Appendix I: A Production Function with Capital-Skill Complementarity
54. This appendix describes a production structure that allows for capital-skill complementarity and formalizes the notions discussed in the concluding section of the paper on the relationship between the rate of capital accumulation and measured labor productivity growth.21
55. Krusell et al. (2000) propose the following production function with four inputs—capital structures, capital equipment, skilled labor and unskilled labor.22 The production function is Cobb-Douglas over capital structures (Ks) and a constant elasticity of substitution (CES) aggregate of the three remaining inputs. The specification they find to be consistent with U.S. data is as follows:
56. The parameters a and p determine the elasticities of substitution among capital equipment (Ke), skilled labor (S) and unskilled labor (U). This production function is also flexible enough to incorporate changes in relative efficiency of different skill categories. Inputs of skilled and unskilled labor may be considered as the products of aggregate hours (h;) and an efficiency index (Ψi), where i is an index for skill type. Exogenous factor neutral productivity is represented by θt.
57. There are a couple of reasons for splitting capital into two types. First, the phenomenon of capital deepening in many industrial economies in recent years is largely attributable to equipment investment (including computers) rather than investment in structures. Second, it is not obvious that skilled and unskilled labor would have different degrees of substitutability with structures, while differences in substitutability with capital equipment are more plausible.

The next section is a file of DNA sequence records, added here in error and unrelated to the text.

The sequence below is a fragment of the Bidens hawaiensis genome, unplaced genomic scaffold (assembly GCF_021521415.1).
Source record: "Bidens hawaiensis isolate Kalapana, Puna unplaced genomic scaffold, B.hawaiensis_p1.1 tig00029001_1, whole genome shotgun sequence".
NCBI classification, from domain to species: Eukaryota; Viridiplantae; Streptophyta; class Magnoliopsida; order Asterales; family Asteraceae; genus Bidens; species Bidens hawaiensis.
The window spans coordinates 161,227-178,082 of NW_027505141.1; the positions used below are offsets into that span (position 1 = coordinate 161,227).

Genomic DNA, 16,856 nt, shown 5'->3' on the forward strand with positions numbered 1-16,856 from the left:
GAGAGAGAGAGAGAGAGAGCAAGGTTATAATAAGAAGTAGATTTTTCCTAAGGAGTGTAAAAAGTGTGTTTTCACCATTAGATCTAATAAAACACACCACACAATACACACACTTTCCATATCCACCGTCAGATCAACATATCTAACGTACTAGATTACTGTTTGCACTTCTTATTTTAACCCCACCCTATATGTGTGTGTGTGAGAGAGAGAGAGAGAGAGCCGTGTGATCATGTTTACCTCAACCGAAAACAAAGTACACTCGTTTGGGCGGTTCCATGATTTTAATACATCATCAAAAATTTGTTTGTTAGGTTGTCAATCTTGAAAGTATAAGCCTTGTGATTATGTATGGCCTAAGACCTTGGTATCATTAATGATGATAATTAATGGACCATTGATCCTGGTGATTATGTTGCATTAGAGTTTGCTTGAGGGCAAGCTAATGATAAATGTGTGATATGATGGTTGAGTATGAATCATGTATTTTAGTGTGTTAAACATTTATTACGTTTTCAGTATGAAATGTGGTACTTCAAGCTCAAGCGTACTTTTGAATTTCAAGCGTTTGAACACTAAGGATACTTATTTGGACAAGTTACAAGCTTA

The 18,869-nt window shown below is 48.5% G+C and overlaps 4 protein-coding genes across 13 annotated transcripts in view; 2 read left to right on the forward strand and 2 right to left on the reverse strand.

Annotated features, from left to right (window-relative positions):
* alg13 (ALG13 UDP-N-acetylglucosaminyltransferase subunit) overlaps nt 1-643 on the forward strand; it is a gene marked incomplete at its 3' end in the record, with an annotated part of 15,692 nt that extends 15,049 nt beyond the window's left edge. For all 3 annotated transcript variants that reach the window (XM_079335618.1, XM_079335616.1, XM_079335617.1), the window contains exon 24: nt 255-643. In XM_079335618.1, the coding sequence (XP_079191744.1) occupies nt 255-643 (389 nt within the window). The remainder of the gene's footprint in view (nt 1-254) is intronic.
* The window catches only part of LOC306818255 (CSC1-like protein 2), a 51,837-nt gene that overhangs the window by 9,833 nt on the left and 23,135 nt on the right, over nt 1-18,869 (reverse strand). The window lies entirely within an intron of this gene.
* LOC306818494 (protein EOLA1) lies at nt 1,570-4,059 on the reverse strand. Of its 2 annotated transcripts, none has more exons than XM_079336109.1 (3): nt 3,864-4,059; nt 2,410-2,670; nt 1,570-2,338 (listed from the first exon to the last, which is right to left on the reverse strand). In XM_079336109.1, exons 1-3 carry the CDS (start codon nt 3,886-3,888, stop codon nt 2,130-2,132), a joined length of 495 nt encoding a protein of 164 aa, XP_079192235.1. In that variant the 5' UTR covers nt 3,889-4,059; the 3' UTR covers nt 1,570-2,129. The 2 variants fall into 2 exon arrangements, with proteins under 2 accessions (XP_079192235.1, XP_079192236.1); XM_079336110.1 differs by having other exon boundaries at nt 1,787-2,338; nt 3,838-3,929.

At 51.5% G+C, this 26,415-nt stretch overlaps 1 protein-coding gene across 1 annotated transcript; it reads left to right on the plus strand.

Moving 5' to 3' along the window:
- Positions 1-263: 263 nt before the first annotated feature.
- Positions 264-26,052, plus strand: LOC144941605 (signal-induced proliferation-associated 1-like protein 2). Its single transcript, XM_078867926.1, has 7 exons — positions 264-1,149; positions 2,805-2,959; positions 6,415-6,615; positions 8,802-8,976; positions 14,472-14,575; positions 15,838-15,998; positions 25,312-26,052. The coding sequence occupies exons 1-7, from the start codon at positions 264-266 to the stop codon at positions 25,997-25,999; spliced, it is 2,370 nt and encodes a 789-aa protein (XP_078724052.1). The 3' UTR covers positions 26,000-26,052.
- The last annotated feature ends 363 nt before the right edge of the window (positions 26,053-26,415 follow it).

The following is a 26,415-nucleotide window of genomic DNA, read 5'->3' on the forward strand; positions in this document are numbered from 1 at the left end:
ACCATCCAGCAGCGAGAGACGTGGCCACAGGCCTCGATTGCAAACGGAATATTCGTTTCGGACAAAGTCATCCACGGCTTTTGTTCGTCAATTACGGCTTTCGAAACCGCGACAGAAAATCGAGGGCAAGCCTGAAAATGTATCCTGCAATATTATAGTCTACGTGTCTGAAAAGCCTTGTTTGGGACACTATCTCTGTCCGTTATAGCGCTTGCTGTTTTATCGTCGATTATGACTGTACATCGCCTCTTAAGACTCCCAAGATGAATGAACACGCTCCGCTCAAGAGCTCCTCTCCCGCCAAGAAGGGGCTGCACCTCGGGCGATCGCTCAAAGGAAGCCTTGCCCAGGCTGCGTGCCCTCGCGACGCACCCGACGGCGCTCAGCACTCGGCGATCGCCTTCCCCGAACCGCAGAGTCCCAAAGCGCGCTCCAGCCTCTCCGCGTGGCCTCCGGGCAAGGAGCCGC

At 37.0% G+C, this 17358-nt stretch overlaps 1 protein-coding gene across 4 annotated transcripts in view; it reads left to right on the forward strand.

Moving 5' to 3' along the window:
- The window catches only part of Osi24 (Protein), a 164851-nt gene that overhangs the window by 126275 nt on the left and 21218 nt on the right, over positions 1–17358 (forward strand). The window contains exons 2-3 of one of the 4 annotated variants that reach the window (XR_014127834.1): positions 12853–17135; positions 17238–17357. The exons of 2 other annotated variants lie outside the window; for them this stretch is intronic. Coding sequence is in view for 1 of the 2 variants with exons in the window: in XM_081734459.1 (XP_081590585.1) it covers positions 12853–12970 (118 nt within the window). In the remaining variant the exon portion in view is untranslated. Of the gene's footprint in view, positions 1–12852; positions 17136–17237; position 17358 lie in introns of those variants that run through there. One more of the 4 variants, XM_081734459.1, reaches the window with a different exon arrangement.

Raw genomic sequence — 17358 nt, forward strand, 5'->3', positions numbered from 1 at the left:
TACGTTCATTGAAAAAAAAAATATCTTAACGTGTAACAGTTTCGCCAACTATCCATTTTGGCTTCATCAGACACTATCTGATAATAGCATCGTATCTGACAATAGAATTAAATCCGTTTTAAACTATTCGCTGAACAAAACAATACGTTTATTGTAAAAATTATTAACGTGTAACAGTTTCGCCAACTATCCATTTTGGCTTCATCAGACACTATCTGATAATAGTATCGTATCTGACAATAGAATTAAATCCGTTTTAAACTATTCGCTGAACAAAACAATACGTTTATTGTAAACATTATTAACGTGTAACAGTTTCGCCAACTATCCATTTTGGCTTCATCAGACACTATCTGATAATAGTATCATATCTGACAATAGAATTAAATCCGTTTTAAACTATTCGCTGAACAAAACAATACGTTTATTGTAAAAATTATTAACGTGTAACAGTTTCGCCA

58. Note that this production function specification implies that the elasticity of substitution between equipment and unskilled labor is the same as that between skilled and unskilled labor. This restriction follows from the symmetry property of the CES aggregation and is consistent with empirical estimates of these elasticities. The elasticity of substitution between capital equipment and unskilled labor is l/(l-σ) and that between capital and skilled labor is 1/(1-ρ). Hence, setting σ > ρ implies capital-skill complementarity.
59. The notion of adjustment costs could be most relevant for equipment investment in the second half of the 1990s. In particular, the surge in investment in information and communication technologies (ICT) during this period has been enormous and unprecedented. Indeed, as shown in another paper in this volume23, this increase could be even larger, in real terms, at correctly measured prices. In addition to standard time-to-build considerations, the adjustment costs at such high levels of investment could be rationalized on a number of grounds. As firms change the nature of their production processes and their mix of different vintages of capital, there could be significant lags in optimizing production processes. In addition, the use of new high-tech capital could imply higher depreciation and obsolescence rates for older vintages of equipment. Further, there could be a substantial lag in training even relatively-skilled workers in the use of new capital goods.
60. In terms of modeling, these adjustment costs could easily be added to the production function as a quadratic of the change in the stock of equipment investment. This would yield a modified version of equation (Al):